References

[1] Byamugisha, J., Keet, C.M., DeRenzi, B. Bootstrapping a Runyankore CNL from an isiZulu CNL. 5th Workshop on Controlled Natural Language (CNL’16), Springer LNAI vol. 9767, 25-36. 25-27 July 2016, Aberdeen, UK. Springer’s version

[2] Keet, C.M., Khumalo, L. Toward a knowledge-to-text controlled natural language of isiZulu. Language Resources and Evaluation, 2016. DOI: 10.1007/s10579-016-9340-0 (in print) accepted version

# First steps for isiZulu natural language generation

Yes, Google Translate English-isiZulu does exist, but it has many errors (some very funny) and there’s a lot more to Natural Language Generation (NLG) than machine translation, such as natural language-based query interfaces that has some AI behind it, and they are needed, too [1]. Why should one bother with isiZulu? Muendane has his lucid opinions about that [2], and in addition to that, it is the first language of about 23% of the population of South Africa (amounting to some 10 million people), about half can speak it, and it is a Bantu language, which is spoken by nearly 300 million people—what works for isiZulu grammar may well be transferrable to its related languages. Moreover, it being in a different language family than the more well-resourced languages, it can uncover some new problems to solve for NLG, and facilitate access to online information without the hurdle of having to learn English or French first, as is the case now in Sub-Saharan Africa.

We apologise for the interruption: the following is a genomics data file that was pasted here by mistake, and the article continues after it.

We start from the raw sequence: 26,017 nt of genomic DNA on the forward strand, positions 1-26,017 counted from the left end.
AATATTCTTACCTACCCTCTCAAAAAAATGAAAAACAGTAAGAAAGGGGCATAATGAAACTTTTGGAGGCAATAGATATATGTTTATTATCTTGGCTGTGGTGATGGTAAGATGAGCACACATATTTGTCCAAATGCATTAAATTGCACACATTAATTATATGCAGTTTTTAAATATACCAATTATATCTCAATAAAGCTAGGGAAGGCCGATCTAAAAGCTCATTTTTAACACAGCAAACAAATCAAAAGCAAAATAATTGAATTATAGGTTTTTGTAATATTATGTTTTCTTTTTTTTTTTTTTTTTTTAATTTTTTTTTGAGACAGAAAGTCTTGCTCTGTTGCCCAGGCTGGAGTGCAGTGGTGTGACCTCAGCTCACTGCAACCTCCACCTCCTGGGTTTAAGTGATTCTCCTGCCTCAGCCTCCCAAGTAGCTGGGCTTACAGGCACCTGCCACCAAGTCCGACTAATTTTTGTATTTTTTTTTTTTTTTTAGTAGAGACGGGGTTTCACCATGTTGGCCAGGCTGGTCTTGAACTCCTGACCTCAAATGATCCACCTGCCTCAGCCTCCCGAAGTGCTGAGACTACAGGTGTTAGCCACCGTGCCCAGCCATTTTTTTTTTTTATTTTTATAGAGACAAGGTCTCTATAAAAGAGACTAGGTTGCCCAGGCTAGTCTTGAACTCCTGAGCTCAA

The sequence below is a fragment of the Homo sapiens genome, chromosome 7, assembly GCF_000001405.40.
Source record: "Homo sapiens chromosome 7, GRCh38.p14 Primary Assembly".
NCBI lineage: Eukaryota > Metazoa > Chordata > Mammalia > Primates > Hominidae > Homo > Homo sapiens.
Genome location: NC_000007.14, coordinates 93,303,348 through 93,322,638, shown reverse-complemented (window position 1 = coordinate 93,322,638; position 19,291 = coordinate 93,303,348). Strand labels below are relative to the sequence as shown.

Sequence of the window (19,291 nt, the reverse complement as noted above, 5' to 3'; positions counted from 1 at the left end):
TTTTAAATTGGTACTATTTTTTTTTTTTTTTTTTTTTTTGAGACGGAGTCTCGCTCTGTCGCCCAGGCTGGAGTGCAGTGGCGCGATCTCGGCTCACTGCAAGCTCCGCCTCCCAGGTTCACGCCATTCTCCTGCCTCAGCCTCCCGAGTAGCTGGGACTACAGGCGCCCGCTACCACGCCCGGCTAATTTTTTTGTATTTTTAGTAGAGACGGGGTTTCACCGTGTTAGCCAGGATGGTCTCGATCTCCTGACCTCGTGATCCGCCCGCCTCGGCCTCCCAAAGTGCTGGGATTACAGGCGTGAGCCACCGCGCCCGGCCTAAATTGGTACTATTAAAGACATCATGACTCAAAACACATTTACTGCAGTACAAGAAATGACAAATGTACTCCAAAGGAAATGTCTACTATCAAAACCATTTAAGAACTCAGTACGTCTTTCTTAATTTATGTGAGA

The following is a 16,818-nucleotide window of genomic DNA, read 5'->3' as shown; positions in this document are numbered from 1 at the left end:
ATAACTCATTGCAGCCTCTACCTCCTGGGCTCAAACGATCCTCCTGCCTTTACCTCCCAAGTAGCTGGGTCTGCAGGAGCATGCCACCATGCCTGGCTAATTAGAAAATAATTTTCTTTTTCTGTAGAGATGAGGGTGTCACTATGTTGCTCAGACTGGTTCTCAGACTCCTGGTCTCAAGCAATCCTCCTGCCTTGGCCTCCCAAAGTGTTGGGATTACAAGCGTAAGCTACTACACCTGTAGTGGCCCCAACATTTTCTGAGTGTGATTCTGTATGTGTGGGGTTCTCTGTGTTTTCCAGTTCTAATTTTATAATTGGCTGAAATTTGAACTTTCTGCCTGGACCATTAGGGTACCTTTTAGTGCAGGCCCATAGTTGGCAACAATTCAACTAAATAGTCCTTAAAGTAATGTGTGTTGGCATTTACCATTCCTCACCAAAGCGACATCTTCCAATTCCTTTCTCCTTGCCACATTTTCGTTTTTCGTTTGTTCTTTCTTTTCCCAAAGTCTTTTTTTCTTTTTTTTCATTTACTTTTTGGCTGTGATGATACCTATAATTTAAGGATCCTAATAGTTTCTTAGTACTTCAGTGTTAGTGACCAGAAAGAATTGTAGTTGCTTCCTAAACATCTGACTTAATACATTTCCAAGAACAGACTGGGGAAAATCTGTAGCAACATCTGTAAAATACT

The three principal approaches for NLG are canned text, templates, and grammars. While I knew from previous efforts [3] that the template-based approach is very well doable but has its limitations, and knowing some basic isiZulu, I guessed it might not work with the template-based approach but appealing if it would (for a range of reasons), that no single template could be identified so far was the other end of the spectrum. Put differently: we had to make a start with something resembling the foundations of a grammar engine.